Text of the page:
Horizon, Host: Ted Simons

April 4, 2008


Host: Ted Simons

Journalists Roundtable


  • Don't miss HORIZON's weekly roundtable where local reporters get a chance to review the week's top stories.
Guests:
  • Amanda Crawford - The Arizona Republic
  • Matt Benson - Arizona Republic
  • Paul Giblin - East Valley Tribune
Category: Journalists Roundtable

View Transcript
Ted Simons:
It's Friday, April 4th, 2008. In the headlines this week: the sheriff swarms another area of the valley in what he describes as a crime suppression operation; the governor makes a decision on two abortion issues; and we should learn soon what the official name of a Phoenix mountain will be. That's next on Horizon.

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Ted Simons:
Good evening, I'm Ted Simons and this is the Journalists' Roundtable. Joining me this evening, Amanda Crawford of "The Arizona Republic", Matt Benson with "The Arizona Republic" and Paul Giblin of "The East Valley Tribune".

Ted Simons:
First north Phoenix, then, Guadalupe, the sheriff and his posse continue an operation they call "crime suppression." And Paul, you got to wonder, are we approaching a tipping point with all this?

Paul Giblin:
We may be approaching a tipping point. I have to correct you. It was actually the third operation. He did one on Easter weekend in south central Phoenix and then central eastern Phoenix and then he did one up in northeastern Phoenix, and then this weekend in Guadalupe. He's going out there doing crime suppression. Pulling over people for mostly traffic violations, and then when his people are in contact with them they check for their immigration status. They arrest a good number of them. These operations draw protestors from both sides, people all suppression operation and people opposed to it.

Ted Simons:
We had I believe eight lawmakers coming out from the East Valley, mostly Mesa, Chandler, Gilbert, telling Arpaio come to our part of town. Do the same thing here. The divisive nature of this is really hardening.

Paul Giblin:
There's widespread support for what he's doing it. Just as strong opposition to what he's doing. Just last week when the mayor of Phoenix said he was arresting brown people with broken tail lights and Joe Arpaio spoke about that during his press conference saying we've actually, as he said, trying to suppress crime.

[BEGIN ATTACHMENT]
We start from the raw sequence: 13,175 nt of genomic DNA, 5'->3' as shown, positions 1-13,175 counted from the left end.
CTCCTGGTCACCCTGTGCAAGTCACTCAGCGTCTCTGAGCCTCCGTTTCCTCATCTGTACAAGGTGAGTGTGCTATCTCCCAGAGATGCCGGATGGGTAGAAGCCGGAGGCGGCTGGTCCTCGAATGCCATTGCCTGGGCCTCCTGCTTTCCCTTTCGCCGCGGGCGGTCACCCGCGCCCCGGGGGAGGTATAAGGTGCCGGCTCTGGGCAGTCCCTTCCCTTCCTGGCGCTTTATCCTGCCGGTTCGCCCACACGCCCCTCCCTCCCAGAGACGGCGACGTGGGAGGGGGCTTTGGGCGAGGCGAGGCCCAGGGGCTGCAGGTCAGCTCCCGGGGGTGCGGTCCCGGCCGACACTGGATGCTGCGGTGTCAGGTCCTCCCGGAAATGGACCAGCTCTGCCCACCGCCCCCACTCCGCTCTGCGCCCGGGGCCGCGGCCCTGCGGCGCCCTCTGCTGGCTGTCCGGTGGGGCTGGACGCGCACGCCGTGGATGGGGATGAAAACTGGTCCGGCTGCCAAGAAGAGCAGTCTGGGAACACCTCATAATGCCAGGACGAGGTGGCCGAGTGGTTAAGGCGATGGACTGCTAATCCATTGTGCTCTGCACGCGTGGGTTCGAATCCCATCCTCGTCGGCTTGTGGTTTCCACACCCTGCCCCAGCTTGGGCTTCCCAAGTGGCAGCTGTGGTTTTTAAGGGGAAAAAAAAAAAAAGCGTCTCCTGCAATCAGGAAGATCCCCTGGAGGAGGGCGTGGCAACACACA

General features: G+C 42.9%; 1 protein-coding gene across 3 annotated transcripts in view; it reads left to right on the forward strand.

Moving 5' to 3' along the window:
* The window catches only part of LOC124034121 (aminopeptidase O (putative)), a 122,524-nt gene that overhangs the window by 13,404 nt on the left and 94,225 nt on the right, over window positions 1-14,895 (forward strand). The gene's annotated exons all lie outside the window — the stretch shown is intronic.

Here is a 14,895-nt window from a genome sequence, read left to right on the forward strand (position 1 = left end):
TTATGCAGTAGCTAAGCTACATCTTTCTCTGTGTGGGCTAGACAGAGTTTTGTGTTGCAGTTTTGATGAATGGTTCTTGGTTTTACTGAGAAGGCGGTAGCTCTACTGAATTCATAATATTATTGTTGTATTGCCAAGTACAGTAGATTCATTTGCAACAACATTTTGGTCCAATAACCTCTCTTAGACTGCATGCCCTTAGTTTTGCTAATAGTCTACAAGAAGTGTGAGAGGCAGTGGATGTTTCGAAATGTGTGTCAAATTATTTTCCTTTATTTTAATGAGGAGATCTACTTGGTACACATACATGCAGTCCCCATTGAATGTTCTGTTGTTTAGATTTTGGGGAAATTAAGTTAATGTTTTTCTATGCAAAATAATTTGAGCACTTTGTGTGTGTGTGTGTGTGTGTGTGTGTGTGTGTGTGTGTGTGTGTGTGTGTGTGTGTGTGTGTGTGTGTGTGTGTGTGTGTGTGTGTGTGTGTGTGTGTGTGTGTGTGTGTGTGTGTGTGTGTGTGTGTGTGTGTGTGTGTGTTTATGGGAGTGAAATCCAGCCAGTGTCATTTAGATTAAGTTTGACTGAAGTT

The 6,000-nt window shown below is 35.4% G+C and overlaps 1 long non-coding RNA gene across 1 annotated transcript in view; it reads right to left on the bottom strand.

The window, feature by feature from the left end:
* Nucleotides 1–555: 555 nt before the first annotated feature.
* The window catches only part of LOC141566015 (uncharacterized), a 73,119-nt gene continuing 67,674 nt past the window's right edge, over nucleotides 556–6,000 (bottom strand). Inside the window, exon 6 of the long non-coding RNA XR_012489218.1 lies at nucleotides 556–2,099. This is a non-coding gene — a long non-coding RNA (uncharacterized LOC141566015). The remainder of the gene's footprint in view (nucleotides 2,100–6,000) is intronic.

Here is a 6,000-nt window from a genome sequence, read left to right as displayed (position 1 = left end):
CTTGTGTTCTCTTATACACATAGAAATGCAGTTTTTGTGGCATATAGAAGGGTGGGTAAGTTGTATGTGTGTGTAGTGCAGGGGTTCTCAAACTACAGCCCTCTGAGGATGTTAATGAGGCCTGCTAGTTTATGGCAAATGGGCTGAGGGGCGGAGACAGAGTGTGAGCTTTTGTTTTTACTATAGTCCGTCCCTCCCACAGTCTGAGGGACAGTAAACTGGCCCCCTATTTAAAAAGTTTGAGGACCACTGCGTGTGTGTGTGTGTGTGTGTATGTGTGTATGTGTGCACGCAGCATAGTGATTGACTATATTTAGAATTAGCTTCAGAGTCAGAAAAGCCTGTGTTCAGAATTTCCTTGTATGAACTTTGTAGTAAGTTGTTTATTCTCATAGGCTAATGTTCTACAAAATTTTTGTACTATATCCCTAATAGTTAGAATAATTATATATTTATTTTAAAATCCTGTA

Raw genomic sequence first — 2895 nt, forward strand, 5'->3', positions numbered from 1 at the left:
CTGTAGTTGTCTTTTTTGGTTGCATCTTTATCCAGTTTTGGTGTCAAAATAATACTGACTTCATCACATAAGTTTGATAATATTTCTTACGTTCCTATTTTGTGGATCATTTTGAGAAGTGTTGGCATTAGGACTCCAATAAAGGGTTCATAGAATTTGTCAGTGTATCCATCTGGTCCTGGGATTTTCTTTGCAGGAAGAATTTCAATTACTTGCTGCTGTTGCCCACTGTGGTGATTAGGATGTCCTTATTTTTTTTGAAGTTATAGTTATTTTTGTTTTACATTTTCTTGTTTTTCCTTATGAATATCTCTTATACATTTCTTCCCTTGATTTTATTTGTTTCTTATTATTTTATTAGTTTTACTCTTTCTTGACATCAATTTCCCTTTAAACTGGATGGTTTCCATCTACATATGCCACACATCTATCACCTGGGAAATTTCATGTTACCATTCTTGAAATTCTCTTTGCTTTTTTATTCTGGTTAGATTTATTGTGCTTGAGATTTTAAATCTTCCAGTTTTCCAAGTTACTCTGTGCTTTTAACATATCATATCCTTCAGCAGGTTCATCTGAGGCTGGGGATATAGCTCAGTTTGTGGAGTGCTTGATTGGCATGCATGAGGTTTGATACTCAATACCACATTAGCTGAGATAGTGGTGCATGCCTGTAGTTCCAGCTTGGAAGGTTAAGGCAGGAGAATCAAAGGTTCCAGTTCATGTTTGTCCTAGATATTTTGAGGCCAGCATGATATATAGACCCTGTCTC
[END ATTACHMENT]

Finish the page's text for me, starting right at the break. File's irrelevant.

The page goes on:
Ted Simons:
Is Phil Gordon, is he alone in a crowd here? Is he the only high-profile official that is even coming close to --

Paul Giblin:
Yes, and no. He's certainly the most high-profile official who's done that. But there's been a number of state representatives, state senators who have spoken out about it. You have police chiefs around town who have been opposed to it. So there's other people. But he's certainly without question the highest profile.

Ted Simons:
First of all, are you surprised at Gordon's approach and some of the words he's taken so far?

Paul Giblin:
Partly. I'm not sure if I'm surprised by that or not. Certainly you've seen a lot of that from Arpaio and his supporters. That type of language, that elevated kind of language. And you've seen that sort of language from other people, community leaders, activists on the opposing side. I was maybe a little surprised by Gordon took that stance as vocal and as sharp as he did.

Ted Simons:
Surprised, Matt, that Phil Gordon would come out this strongly against Arpaio?

Matt Benson:
It is a little surprising. Frankly we don't typically see Gordon sort of weighed into such a controversial issue head first so to speak. I think the question, is anybody going to be able to step forward and kind of mediate this thing and bring folks together? Because right now there's a lot of shouting. And the governor was asked about it earlier this week. And she basically said, I'm not a referee. This is for Gordon, this is for Arpaio and all those folks to settle. And frankly, I don't see any settlement.

Paul Giblin:
I don't see any settlement on this either. You have to remember it's a federal issue. And the federals haven't touched it. And that's why it's left at the local level to brew like this. I'm with you. I don't see any mediation by anyone in this thing.

Matt Benson:
I think the thing that we're all watching for is, what's coming next? We've seen sort of a slow escalation of this issue, the Sheriff's tactics in going after illegal immigration and the valley, wading into various cities, now basically pointing to anytime he has a local official, a business owner or anyone else asking him to come, then he's there with his posse, pulling people over with broken taillights or for practically any other reason.